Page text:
An exhibition of photographs by Lalage Snow
For millions of us, gardening is our regular pleasure; our gardens provide an escape from our busy lives. In the conflict zones of Afghanistan, Gaza, Israel and Ukraine gardens represent an escape from a far more dangerous place.
Lalage Snow’s photographs showed a glimpse of paradise in an otherwise deadly world. Sometimes the gardens themselves cannot escape.
As we marked the centenary of the start of The First World War, we invited our visitors to join photojournalist Lalage Snow as she took a look at the unresting conflict in the modern world and how the inhabitants of modern war zones in the Middle East and parts of Europe have succeeded in not only surviving but flourishing in these hostile environments.
The 21st century has seen the war break out in Iraq and Afghanistan in response to terrorism, revolutions across the Middle East and Africa spiraling into civil war and continued unrest while the fringes of Europe are destabilized in a war of accession. Indeed, as we mark the centenary of the start of ‘The War to End all Wars’, the world is teetering on the edge of an abyss, staring down the barrel of unending conflict.
But behind the headlines and violence are everyday people just trying to live, adjusting their existence to survival in a hostile world.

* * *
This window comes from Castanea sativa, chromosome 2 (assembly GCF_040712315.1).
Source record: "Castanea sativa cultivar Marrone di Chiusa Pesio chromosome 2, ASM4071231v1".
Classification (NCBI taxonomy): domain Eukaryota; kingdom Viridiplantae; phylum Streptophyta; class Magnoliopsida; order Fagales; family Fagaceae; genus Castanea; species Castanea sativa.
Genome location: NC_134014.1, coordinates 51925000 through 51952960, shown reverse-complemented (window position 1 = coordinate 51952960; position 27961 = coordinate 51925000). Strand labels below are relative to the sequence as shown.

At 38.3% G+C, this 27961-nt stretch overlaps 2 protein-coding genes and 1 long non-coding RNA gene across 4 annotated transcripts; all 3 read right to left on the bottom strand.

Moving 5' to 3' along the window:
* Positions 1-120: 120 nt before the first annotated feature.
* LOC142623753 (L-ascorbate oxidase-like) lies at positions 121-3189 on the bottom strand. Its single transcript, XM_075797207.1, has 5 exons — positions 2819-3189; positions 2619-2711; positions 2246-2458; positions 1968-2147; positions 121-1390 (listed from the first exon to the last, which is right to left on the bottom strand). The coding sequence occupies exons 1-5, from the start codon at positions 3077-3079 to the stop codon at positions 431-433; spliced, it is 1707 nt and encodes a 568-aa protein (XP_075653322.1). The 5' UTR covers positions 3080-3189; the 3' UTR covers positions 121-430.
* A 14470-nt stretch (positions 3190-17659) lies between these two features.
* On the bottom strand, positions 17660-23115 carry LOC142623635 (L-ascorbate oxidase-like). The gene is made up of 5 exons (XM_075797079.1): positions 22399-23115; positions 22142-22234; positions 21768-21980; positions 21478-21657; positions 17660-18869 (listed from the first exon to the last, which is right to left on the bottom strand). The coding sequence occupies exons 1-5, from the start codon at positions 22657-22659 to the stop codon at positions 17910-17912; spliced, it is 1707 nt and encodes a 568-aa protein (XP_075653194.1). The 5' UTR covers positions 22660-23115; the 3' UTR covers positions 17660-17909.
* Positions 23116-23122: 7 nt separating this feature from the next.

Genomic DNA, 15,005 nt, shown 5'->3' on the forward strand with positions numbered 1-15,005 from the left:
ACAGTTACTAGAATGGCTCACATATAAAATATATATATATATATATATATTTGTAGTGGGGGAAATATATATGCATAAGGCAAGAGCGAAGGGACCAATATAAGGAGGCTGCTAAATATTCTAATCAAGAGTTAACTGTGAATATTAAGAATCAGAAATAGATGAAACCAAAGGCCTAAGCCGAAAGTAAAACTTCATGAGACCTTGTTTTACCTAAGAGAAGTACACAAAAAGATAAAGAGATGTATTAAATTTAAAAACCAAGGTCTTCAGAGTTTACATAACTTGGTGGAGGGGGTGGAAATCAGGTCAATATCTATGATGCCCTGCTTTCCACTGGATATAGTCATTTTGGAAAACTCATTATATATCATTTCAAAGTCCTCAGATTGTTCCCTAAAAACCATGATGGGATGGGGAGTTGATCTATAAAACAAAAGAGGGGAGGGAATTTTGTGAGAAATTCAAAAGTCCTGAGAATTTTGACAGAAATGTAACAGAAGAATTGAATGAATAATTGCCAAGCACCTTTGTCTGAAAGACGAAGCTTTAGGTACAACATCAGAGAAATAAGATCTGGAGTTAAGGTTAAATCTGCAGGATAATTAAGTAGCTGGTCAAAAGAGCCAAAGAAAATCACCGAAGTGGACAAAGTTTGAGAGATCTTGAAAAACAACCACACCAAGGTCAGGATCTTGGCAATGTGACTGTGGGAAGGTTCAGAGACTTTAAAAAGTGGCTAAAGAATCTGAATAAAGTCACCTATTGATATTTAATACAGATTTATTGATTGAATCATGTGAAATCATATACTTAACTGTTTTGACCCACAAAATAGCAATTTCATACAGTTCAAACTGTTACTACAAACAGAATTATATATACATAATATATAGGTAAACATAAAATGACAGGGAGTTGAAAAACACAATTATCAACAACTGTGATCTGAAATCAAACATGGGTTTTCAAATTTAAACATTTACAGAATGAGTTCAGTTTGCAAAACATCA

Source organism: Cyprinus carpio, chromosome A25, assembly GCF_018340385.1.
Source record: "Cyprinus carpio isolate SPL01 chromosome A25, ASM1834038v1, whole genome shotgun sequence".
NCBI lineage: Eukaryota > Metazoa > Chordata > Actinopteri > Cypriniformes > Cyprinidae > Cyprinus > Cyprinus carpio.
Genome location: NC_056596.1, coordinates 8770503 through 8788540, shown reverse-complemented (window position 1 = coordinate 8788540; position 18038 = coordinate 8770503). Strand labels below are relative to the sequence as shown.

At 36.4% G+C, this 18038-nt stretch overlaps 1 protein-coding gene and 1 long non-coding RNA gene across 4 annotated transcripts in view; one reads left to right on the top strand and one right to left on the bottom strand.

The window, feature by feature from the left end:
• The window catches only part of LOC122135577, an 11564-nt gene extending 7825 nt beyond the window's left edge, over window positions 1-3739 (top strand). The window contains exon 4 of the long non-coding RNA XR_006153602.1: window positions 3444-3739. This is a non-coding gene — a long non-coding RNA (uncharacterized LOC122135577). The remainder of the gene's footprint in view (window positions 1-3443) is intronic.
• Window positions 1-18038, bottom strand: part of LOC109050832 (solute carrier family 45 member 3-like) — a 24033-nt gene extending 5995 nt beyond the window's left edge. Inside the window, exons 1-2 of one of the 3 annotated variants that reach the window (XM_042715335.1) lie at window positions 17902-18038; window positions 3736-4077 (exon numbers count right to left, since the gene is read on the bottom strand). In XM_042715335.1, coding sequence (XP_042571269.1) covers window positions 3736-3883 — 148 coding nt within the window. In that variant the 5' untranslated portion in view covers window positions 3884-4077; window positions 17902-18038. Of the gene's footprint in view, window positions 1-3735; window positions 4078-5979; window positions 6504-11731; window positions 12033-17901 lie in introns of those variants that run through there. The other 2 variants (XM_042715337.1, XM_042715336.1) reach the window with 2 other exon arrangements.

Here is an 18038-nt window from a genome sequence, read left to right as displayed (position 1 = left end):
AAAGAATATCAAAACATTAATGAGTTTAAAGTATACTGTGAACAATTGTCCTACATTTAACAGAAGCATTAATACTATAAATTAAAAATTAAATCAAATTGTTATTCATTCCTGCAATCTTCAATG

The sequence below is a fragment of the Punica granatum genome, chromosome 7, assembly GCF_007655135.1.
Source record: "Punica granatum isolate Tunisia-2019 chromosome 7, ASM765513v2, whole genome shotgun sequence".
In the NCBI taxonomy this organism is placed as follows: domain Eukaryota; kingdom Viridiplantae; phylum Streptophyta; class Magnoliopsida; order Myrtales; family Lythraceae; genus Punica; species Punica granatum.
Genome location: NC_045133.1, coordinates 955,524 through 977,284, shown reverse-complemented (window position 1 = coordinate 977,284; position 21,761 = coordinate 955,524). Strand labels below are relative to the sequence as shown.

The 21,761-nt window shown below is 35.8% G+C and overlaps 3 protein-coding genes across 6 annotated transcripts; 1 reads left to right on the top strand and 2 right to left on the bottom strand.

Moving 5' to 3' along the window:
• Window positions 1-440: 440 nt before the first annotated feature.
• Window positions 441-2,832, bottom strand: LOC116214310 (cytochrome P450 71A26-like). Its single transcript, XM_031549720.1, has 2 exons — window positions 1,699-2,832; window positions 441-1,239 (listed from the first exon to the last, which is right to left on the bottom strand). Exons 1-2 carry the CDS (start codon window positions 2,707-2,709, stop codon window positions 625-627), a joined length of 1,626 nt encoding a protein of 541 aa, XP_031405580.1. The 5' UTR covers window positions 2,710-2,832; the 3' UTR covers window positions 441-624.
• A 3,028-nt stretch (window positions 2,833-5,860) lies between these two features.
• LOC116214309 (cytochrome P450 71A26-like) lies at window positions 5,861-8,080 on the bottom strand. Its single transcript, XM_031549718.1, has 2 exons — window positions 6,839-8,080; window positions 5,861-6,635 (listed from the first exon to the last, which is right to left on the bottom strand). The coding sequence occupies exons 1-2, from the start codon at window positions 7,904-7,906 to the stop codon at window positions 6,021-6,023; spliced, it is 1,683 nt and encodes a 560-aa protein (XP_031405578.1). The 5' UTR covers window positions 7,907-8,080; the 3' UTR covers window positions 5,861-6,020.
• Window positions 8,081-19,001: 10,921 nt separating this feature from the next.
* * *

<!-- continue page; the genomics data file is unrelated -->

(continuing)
The exhibition used the cultural significance of gardens to examine these in order to understand what life is really like for those living in the shadows of war. Gardens symbolise permanence, longevity, triumph in adversity, hope, growth and paradise. They also provide food, shade, peace, fuel, protection, privacy and escape. Nurturing them is an integral part of defiance, resistance and therapy in a time of war.
The exhibition shone an empathetic light on conflict and was a fresh way of looking at the narrative of war through the personal stories of those living through them and hear their very human stories of hope.
In first-person interviews, while the gardeners discuss the importance of what and how they grow, they also described the conflict in which they are living, be that as a neutral bystander or partisan.
Modern War Gardens examined the importance of gardens in war-ravaged countries as a means of creativity, therapy and hope, and for the common bond of humanity they instill. As Voltaire so fittingly concludes in his novella Candide, ʻil faut cultiver notre jardinʼ – we must cultivate our garden.